Children and Young Persons (Protection from Tobacco) Order
1991.(Scottish Authorities will be advised by the Scottish Tobacco
Enforcement Protocol available from the Scottish Executive.)
It underpins the Principles of Good Enforcement outlined in the joint
sponsored Local Authority Associations / Cabinet Office Enforcement
Concordat published in March 1998 which is available from The Better
Regulation Unit of the Cabinet Office (1).
The Concordat aims to ensure that Enforcement Authorities :
publish performance standards,
are open and helpful,
provide a means to complain and follow up on complaints received,
ensure that, whenever possible, the impact of legislation is
proportional, act in a consistent manner.
It is hoped that authorities will wish to utilise the examples of
enforcement practice detailed in this protocol in connection with
under age sales of tobacco to form a part of their overall programme
of enforcement in relation to the wider objectives of the joint Local
Authority Associations / Cabinet Office Enforcement Concordat. This
may be demonstrable by action such as the setting up of complaints
procedures, and the use of effective but proportionate enforcement
techniques in relation to sales of tobacco to minors.
This Protocol outlines examples of good practice in the area of
tobacco enforcement which reinforce the Concordat's aims.
KEY PRINCIPLES OF GOOD ENFORCEMENT
It is recommended that Local Authorities should:
Publish a clear statement on dealing with underage sales of tobacco.
This may form part of a statement on age-restricted sales in general.
Assess the current degree of local compliance. This might be via
regular visits from enforcement officers or through a specific under
age sales programme involving young people as part of a test
purchasing programme. This type of assessment should inform Local
Authorities of high risk areas which need to be specifically targeted
and enable the identification of enforcement action required by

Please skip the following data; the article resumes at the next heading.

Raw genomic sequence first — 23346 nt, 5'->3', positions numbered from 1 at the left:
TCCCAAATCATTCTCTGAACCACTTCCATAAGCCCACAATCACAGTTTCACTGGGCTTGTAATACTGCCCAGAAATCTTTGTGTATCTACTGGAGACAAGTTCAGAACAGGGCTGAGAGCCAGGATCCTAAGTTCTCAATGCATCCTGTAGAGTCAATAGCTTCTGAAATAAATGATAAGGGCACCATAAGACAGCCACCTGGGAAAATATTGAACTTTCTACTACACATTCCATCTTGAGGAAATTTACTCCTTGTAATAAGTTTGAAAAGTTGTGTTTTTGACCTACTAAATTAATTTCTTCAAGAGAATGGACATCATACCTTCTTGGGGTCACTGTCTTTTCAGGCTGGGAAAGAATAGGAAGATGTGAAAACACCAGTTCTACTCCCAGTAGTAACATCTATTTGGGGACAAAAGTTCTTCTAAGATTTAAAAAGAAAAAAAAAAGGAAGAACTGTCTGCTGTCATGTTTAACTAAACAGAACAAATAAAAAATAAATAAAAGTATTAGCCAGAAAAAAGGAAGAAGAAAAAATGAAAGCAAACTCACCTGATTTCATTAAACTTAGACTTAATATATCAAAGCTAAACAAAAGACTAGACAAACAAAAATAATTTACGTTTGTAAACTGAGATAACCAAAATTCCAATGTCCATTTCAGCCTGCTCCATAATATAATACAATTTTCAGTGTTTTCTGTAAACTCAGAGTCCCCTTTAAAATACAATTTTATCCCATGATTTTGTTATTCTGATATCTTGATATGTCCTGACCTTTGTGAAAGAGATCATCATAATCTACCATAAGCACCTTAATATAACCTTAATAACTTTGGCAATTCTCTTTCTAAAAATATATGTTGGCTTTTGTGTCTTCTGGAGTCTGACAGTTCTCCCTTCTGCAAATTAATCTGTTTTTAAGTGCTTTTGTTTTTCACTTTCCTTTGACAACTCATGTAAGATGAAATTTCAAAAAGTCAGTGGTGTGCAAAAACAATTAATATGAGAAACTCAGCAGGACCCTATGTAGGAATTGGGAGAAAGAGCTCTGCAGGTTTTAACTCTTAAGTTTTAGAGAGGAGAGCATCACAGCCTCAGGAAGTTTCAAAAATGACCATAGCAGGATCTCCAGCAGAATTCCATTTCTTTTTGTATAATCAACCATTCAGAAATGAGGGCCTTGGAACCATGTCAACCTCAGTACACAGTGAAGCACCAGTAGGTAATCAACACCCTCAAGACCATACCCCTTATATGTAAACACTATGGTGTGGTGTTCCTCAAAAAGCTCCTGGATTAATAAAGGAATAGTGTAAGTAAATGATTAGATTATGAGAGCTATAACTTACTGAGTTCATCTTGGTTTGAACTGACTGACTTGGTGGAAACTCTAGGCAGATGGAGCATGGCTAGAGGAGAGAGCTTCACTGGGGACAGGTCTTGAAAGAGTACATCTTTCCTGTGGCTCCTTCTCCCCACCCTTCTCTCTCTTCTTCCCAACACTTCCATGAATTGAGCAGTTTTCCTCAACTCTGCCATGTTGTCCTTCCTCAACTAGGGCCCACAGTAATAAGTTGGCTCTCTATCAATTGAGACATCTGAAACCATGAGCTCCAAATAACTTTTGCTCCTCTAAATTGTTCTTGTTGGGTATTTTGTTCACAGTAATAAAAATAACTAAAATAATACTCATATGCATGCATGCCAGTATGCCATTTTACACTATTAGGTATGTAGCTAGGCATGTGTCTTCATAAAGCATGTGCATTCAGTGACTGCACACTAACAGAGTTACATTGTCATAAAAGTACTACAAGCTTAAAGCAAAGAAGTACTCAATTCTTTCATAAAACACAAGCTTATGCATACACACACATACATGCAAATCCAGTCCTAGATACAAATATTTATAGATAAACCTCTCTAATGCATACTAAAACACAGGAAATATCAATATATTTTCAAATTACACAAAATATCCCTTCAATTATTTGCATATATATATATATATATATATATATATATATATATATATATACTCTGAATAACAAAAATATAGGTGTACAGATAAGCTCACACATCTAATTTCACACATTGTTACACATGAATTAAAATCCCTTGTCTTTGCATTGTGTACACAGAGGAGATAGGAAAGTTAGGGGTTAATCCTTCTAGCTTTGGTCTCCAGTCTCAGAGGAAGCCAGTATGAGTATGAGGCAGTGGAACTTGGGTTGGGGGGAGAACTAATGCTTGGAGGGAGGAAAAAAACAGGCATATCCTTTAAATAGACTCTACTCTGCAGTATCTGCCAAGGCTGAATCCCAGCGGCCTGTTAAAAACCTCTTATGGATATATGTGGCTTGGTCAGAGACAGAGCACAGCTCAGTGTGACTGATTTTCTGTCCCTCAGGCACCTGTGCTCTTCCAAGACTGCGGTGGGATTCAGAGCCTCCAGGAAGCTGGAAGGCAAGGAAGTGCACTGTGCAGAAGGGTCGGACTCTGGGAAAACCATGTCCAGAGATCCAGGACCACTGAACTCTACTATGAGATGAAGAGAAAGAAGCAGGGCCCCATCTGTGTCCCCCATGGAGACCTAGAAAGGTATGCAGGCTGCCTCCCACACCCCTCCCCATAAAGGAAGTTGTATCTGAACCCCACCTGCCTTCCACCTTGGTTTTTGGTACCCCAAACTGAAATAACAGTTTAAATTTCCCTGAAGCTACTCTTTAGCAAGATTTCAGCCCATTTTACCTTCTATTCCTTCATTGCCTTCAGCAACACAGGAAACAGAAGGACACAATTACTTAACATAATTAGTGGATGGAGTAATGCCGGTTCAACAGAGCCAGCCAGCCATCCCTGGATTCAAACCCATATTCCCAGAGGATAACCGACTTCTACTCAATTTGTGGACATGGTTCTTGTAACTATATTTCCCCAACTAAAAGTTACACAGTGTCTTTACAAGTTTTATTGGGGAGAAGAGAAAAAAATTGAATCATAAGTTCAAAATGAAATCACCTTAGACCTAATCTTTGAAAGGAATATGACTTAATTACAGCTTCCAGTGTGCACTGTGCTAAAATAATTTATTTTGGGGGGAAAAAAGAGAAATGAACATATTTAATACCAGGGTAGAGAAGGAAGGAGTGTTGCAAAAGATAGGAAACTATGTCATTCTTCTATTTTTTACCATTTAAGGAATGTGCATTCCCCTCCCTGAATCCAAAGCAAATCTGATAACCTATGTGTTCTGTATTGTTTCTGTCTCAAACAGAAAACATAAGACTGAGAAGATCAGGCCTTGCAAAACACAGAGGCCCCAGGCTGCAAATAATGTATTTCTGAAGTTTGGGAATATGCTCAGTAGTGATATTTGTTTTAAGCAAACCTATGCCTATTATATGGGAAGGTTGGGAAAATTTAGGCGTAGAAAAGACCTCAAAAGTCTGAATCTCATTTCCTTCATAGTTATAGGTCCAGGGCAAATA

Trading Standards Services.
Publish an annual review of enforcement action. This is requiredby
the Children and Young Persons (Protection from Tobacco Act) 1991 and
Home Office Circular 17/1992 gives guidance. Local Authorities should
consider whom they need to consult before the review is published.
Encourage Trading Standards Service education of retailers to help
ensure compliance in accordance with the business support approach of
the LACOTS Home Authority Principle Target enforcement action on
those who flagrantly disregard their legal obligations.
Highlight the value of nationally recognised proof of Age schemes
enabling retailers to meet their obligations with confidence.
Encourage a 'No Proof - No Sale' approach.
Use test purchasing where permissible with under-age children to
gather information about breaches of the law. This can inform reviews
of enforcement action or aid prosecutions.
Publicise enforcement action taken, including prosecutions and fines
to act as deterrents. Publicise prosecutions in the press to maximise
effectiveness. Evaluate the impact of these measures and use the
information to inform future actions.
Develop and implement local education campaigns to highlight the
problem of illegal sales of tobacco products.
This protocol has been adopted by:
The Department of Health
Local Authorities Coordinating Body on Food and
Trading Standards (LACOTS)
Local Government Association
Further copies may be obtained from the following: www.doh.gov.uk
Annex 1 EXAMPLES OF GOOD PRACTICE
Many authorities are demonstrating good practice in the area of